In 1984 Colin McCahon went to Sydney for the opening of a small retrospective of his work. While visiting the Sydney Botanic Gardens he became confused, disappeared and was missing for 28 hours before he was found in a psychiatric hospital where he had been placed because he was unable to say who he was.
When Martin Edmond found this story he “thought and thought about it and at some point conceived the idea of of replicating that lost journey…to arbitrarily choose a route and along it find equivalents for the fourteen Stations of the Cross.”
In Dark night: Walking with McCahon Edmond writes about his walks from the Botanic Gardens to Centennial Park, where McCahon had been picked up in a routine police sweep after spending the night outdoors. Edmond made the walk several times, at different times of day on different days and nights, observing the world he entered immediately he began walking “the world of street people, of the homeless and the bereft, of the abandoned.”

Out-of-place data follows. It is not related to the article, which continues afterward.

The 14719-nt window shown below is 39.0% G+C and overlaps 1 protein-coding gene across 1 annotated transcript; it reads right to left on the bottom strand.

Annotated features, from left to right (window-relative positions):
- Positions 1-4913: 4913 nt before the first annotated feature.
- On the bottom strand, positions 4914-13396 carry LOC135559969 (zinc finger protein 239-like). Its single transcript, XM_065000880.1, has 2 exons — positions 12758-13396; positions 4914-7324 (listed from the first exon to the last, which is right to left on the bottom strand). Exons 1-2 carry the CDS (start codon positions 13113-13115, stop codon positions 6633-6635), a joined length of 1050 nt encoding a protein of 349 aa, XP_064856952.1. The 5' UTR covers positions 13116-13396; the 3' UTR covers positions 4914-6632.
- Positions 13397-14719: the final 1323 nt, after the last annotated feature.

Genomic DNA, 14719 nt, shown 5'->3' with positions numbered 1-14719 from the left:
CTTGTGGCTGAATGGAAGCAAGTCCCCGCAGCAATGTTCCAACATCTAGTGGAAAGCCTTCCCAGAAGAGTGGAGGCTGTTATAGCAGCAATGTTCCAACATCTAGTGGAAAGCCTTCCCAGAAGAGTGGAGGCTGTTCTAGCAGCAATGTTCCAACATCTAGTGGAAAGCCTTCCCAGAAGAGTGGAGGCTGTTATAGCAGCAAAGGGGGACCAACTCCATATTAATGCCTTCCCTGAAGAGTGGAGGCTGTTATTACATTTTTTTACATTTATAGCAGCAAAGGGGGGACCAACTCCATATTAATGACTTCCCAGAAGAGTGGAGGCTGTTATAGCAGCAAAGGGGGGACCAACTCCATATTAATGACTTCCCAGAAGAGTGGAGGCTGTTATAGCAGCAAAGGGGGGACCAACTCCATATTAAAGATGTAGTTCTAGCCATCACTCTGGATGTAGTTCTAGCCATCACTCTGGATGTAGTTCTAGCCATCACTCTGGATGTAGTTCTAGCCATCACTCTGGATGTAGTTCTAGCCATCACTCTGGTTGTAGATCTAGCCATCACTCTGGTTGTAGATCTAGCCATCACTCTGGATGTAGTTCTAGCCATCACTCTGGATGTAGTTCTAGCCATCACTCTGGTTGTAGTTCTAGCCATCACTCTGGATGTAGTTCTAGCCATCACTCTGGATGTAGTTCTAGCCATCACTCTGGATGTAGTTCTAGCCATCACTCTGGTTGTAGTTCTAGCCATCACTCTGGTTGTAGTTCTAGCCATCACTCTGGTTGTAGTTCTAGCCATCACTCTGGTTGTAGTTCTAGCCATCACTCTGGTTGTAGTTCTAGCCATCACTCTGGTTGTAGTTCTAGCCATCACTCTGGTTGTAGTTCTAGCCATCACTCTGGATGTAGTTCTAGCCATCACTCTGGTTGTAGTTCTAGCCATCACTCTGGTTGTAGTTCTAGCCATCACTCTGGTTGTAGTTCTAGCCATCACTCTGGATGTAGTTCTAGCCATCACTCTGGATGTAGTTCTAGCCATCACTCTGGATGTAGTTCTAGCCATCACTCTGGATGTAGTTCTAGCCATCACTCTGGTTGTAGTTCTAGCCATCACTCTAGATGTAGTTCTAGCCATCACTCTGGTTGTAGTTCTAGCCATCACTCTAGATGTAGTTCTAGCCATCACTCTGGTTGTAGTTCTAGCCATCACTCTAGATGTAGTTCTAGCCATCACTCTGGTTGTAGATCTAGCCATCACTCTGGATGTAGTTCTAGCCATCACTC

It’s a side of Sydney few visitors see, but there is a lot more to this book than ‘a brilliant exploration of a city and its denizens’, as the jacket says. Edmond also has some acute observations about Colin McCahon, and art, and families, and religion, and faith.
I first heard of the possibility of this book a few years ago at an Auckland Writers and Readers Festival when Edmond was an one of the authors. He told the story of McCahon’s disappearance and mentioned that Alexa Johnston, at the Festival that year with her lovely book about baking, had been a curator at the Auckland Art Gallery and was with the McCahons at the Sydney Botanic Gardens when Colin McCahon went missing. Finding all this absolutely fascinating I kept an eye out for the book – but I had to wait a while.
The wait was worth it in so many ways. I loved this book but there is one thing missing, possibly deliberately left out for reasons best known to the author. A map of the walk. As it is I have to go back through the book and plot it out because if I am ever in Sydney I am making a pilgrimage to these stations of the Cross.